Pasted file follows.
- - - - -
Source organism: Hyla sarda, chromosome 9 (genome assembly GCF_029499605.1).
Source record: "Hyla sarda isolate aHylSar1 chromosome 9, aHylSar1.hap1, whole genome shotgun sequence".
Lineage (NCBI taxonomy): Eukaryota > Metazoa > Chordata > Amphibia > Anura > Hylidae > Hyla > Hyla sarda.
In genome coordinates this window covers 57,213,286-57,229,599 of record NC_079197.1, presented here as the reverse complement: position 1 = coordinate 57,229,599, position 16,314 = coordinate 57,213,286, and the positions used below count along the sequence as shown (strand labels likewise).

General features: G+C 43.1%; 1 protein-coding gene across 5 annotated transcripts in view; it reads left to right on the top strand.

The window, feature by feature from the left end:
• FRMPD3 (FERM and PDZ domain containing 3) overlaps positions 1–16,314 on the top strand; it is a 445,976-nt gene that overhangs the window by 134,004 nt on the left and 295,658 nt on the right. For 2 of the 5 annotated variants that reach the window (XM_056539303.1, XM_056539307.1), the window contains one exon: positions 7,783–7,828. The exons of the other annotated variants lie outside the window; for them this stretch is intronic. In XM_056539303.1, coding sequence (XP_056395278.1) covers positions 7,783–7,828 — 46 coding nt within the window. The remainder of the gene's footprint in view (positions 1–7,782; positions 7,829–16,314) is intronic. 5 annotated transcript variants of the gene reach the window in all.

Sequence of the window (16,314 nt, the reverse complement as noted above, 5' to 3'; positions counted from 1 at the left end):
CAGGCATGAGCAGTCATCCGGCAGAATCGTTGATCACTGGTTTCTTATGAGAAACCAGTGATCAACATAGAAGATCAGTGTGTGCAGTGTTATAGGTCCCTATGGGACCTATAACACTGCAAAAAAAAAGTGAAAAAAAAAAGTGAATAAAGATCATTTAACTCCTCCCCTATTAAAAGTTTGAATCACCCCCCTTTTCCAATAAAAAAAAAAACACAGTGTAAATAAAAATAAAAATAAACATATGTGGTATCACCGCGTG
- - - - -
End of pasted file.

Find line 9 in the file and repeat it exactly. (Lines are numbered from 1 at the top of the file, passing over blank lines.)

CAGGCATGAGCAGTCATCCGGCAGAATCGTTGATCACTGGTTTCTTATGAGAAACCAGTGATCAACATAGAAGATCAGTGTGTGCAGTGTTATAGGTCCCTATGGGACCTATAACACTGCAAAAAAAAAGTGAAAAAAAAAAGTGAATAAAGATCATTTAACTCCTCCCCTATTAAAAGTTTGAATCACCCCCCTTTTCCAATAAAAAAAAAAACACAGTGTAAATAAAAATAAAAATAAACATATGTGGTATCACCGCGTG